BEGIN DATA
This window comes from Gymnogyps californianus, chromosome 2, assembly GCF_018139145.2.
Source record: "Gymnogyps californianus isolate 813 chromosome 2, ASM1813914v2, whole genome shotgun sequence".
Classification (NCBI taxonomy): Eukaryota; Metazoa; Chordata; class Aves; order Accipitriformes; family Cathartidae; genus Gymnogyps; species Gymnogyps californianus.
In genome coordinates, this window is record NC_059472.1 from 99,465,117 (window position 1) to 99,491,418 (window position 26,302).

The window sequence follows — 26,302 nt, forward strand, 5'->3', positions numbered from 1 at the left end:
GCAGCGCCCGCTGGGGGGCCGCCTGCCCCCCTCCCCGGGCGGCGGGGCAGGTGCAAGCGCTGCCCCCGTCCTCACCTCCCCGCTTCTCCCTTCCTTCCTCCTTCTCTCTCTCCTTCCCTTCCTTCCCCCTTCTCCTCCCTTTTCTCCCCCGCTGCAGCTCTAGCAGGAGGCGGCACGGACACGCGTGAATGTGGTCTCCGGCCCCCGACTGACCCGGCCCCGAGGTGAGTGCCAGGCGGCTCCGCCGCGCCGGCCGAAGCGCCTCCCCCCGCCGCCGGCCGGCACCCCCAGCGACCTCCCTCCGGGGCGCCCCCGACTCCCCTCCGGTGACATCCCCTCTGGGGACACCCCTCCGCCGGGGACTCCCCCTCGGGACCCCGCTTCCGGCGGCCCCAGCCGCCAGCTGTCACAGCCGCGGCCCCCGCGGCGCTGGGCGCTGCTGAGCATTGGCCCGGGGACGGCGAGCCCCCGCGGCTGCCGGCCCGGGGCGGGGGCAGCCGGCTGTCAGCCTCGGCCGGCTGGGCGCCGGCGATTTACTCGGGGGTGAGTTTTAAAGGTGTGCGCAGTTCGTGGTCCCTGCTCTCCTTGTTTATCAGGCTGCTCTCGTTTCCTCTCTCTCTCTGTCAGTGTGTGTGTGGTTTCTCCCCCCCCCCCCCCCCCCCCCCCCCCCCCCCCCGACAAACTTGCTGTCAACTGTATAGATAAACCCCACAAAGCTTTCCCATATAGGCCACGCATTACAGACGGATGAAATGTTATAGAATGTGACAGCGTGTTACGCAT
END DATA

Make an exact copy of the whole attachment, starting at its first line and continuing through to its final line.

This window comes from Gymnogyps californianus, chromosome 2, assembly GCF_018139145.2.
Source record: "Gymnogyps californianus isolate 813 chromosome 2, ASM1813914v2, whole genome shotgun sequence".
Classification (NCBI taxonomy): Eukaryota; Metazoa; Chordata; class Aves; order Accipitriformes; family Cathartidae; genus Gymnogyps; species Gymnogyps californianus.
In genome coordinates, this window is record NC_059472.1 from 99,465,117 (window position 1) to 99,491,418 (window position 26,302).

The window sequence follows — 26,302 nt, forward strand, 5'->3', positions numbered from 1 at the left end:
GCAGCGCCCGCTGGGGGGCCGCCTGCCCCCCTCCCCGGGCGGCGGGGCAGGTGCAAGCGCTGCCCCCGTCCTCACCTCCCCGCTTCTCCCTTCCTTCCTCCTTCTCTCTCTCCTTCCCTTCCTTCCCCCTTCTCCTCCCTTTTCTCCCCCGCTGCAGCTCTAGCAGGAGGCGGCACGGACACGCGTGAATGTGGTCTCCGGCCCCCGACTGACCCGGCCCCGAGGTGAGTGCCAGGCGGCTCCGCCGCGCCGGCCGAAGCGCCTCCCCCCGCCGCCGGCCGGCACCCCCAGCGACCTCCCTCCGGGGCGCCCCCGACTCCCCTCCGGTGACATCCCCTCTGGGGACACCCCTCCGCCGGGGACTCCCCCTCGGGACCCCGCTTCCGGCGGCCCCAGCCGCCAGCTGTCACAGCCGCGGCCCCCGCGGCGCTGGGCGCTGCTGAGCATTGGCCCGGGGACGGCGAGCCCCCGCGGCTGCCGGCCCGGGGCGGGGGCAGCCGGCTGTCAGCCTCGGCCGGCTGGGCGCCGGCGATTTACTCGGGGGTGAGTTTTAAAGGTGTGCGCAGTTCGTGGTCCCTGCTCTCCTTGTTTATCAGGCTGCTCTCGTTTCCTCTCTCTCTCTGTCAGTGTGTGTGTGGTTTCTCCCCCCCCCCCCCCCCCCCCCCCCCCCCCCCCCGACAAACTTGCTGTCAACTGTATAGATAAACCCCACAAAGCTTTCCCATATAGGCCACGCATTACAGACGGATGAAATGTTATAGAATGTGACAGCGTGTTACGCAT